Security Experts:

New Duqu Variant Discovered in Iran, Experienced Authors Still at Work

New Duqu Variant Discovered in Iran

It’s been an interesting week in developments related to Duqu, the complex cyber-espionage malware often referred to as “Son of Stuxnet.”

On Monday, Kaspersky Lab revealed details on what was a previously unknown programming language used in the “Duqu Framework”, a portion of the Payload DLL used by the Trojan to interact with Command & Control (C&C) servers after the malware infects a system. Kaspersky revealed that the Duqu framework was written using a custom object-oriented extension to C, generally called “OO C” and compiled with Microsoft Visual Studio Compiler 2008 (MSVC 2008).

On Tuesday, Symantec came forward with details on a file that it recently received, which after being analyzed, proved to be a new variant of W32.Duqu—the first new version of Duqu that Symantec has found this year. While the sample received by Symantec isn't the full code used in the threat, it's the key component needed to fully infect a system—the loader file that loads the full malware and stores it in an encrypted state on a system once it restarts.

The newly discovered Duqu variant came from Iran, Vikram Thakur, principal manager, Symantec Security Response told SecurityWeek.

The component received by Symantec (Driver file .sys) fits into the Duqu malware as illustrated here:

Duqu Variant Driver

Symantec researchers also noticed changes in the encryption algorithm the malware authors used to encrypt other components of the threat on disk, as well as some differences in the driver file. “… the old driver file was signed with a stolen certificate—and this one is not,” Symantec researchers noted in a blog post. “Also the version information is different in this new version compared to the previous version we have seen. In this case, the Duqu file is pretending to be a Microsoft Class driver.”

Information on the command and control server that the sample would potentially use to connect to was not available in the new file, Thakur told SecurityWeek.  "The author(s) changed the encryption algorithm they use to encrypt the other components on disk. Also the driver was changed to evade AV coverage. That leads us to believe development of Duqu is still ongoing," he said.

While evidence of a new loader file shows the Duqu attackers are still hard at work, it’s unclear what else may have been updated or modified in the rest of the Duqu malware. “Without the other components of the attack it is impossible to say whether any new developments have been added to the code since we last saw a release from the group in November 2011,” Symantec's blog post added.

This week’s developments show that in addition to knowing the authors behind Duqu are still at work, Duqu code is coming from a seasoned and experienced development team. In terms of the programming language used in the Duqu framework, there is no easy explanation as to why OO C was used instead of C++. Kaspersky Lab experts believe there are two likely causes that support its use: More control over the code and Extreme portability.

“These two reasons indicate that the code was written by a team of experienced ‘old-school’ developers who wanted to create a customized framework to support a highly flexible and adaptable attack platform. The code could have been reused from previous cyber-operations and customized to integrate into the Duqu Trojan,” noted Igor Soumenkov, Chief Malware Expert at Kaspersky Lab. “However, one thing is certain: these techniques are normally seen by elite software developers and almost never in today’s general malware.”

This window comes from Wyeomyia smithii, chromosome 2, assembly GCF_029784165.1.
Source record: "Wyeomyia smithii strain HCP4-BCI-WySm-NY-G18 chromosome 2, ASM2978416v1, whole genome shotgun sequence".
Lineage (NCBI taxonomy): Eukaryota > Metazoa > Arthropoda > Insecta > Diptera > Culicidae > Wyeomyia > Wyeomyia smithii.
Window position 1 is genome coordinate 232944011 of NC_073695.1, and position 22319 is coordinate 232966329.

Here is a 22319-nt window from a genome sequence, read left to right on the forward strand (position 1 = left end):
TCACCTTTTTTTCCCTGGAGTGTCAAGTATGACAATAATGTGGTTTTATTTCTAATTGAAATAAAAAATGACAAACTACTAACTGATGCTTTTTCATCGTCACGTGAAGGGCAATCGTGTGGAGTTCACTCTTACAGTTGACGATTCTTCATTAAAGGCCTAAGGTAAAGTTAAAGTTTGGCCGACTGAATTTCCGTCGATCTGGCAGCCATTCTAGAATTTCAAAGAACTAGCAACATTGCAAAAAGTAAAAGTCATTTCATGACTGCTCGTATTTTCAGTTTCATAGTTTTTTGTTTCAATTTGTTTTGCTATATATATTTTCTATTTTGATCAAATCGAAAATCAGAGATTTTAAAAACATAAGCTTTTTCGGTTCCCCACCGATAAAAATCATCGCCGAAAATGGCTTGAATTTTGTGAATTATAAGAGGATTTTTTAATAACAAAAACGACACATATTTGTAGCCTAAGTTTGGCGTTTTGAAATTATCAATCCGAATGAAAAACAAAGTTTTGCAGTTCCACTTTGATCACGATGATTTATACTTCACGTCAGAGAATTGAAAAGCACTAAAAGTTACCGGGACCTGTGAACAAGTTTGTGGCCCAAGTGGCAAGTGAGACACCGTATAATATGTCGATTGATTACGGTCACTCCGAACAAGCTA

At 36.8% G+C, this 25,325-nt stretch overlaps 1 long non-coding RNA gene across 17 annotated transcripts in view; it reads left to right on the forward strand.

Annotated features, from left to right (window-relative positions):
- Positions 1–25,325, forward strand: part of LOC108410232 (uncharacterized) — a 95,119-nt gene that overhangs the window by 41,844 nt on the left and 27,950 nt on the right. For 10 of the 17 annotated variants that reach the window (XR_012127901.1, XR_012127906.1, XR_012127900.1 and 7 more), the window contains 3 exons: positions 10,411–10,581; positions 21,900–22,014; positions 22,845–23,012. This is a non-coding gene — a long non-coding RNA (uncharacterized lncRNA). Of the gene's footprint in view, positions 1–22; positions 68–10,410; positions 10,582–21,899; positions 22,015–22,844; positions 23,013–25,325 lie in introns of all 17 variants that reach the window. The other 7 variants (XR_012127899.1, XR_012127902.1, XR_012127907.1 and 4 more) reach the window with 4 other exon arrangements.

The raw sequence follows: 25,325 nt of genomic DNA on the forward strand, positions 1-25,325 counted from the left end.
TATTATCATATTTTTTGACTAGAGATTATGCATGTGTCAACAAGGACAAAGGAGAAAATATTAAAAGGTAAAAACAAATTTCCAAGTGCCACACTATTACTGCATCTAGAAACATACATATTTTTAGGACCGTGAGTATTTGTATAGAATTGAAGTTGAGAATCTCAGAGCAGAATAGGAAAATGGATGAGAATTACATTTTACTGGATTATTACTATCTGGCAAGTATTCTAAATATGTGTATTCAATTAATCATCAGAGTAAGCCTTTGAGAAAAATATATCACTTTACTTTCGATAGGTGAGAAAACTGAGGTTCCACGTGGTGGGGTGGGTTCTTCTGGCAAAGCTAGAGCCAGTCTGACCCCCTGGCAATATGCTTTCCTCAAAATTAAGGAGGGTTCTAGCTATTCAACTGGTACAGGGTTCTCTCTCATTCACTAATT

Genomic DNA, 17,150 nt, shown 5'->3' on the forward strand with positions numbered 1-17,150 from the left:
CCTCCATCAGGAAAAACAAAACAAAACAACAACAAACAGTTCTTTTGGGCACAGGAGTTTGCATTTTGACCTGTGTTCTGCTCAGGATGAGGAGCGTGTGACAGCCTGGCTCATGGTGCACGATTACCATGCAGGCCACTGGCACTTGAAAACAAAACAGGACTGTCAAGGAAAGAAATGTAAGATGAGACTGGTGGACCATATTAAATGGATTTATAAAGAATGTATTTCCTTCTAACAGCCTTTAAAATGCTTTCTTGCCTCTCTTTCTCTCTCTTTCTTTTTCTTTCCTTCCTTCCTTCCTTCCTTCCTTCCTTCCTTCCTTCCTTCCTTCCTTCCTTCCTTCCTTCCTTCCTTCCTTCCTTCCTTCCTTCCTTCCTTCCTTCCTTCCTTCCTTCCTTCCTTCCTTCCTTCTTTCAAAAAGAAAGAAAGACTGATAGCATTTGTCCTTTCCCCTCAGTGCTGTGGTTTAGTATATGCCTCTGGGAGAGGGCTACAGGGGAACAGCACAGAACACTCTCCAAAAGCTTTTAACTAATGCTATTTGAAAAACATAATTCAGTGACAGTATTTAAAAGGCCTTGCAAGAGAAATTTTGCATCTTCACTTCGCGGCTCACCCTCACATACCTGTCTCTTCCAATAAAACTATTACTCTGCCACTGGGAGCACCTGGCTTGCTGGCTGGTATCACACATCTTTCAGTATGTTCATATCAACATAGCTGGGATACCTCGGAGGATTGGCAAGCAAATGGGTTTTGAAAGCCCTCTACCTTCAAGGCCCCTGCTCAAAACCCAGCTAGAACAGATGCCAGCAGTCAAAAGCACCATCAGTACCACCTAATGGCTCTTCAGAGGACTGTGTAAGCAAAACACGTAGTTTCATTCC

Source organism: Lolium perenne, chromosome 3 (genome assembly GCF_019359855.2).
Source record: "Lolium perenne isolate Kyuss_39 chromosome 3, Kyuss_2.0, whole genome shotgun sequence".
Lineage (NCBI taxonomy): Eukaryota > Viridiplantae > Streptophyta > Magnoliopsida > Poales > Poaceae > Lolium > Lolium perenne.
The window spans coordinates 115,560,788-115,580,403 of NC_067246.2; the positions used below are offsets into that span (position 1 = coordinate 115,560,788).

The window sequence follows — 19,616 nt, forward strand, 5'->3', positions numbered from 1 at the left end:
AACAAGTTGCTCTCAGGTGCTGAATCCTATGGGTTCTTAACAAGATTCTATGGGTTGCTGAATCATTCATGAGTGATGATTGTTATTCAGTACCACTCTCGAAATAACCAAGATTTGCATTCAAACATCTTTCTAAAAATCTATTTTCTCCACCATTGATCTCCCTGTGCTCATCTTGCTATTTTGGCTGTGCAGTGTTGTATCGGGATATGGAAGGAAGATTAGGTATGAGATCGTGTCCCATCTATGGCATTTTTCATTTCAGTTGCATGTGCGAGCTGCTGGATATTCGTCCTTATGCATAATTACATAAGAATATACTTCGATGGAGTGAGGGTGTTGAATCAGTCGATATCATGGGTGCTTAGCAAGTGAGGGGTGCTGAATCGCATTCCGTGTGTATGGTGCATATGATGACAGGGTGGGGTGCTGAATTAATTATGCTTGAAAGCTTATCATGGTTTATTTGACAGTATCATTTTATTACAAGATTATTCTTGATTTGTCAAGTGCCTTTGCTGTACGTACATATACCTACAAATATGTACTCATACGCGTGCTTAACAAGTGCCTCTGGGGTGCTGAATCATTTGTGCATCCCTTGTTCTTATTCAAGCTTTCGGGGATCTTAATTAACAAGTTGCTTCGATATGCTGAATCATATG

Duqu originally surfaced in October 2010 and has been the subject of considerable industry research as experts attempt to unveil more details on the mystery and origin of the malware. Duqu was designed to help attackers infiltrate systems via backdoor access and steal information and data primarily from industrial control systems and corporate secrets. While Duqu is assumed to have been created by the same authors as Stuxnet, unlike Stuxnet, it does not contain any components that attempt to control industrial control systems, but instead is primarily a remote access Trojan (RAT) designed to collect intelligence data and assets, possibly for use in future attacks.

Duqu – Designed to Be Resilient

According to Kaspsersky Lab, Duqu’s framework was written using code that was object-oriented and event driven, and performs its own set of actions making it ideal for network applications, and giving the malware a highly event driven architecture designed to be used in variety of conditions, including asynchronous commutations.

“This model makes sure that any form of communication can still occur even when some communications are already happening and could be taking a long time,” Roel Schouwenberg, senior researcher at Kaspersky Lab told SecurityWeek earlier this month. “Most programs out there hang or freeze if a certain operation is taking too long, much like your browser or email client may do at times. Using this asynchronous model means there's no chance of that happening with Duqu.”

“The authors built an extremely resilient platform for that, ensuring Duqu, for instance, can still receive C&C commands while waiting for a response from another infected machine,” he added.

According to Symantec, the recently recieved Duqu component was compiled on February 23, 2012, indicating that the new variant has not been in the wild for long. “Checking the code we can see the authors have changed just enough of the threat to evade some security product detections, although this appears to have only been partially successful,” Symantec said.

“Although we do not have all of the information regarding this infection, the emergence of this new file does show that the attackers are still active.”

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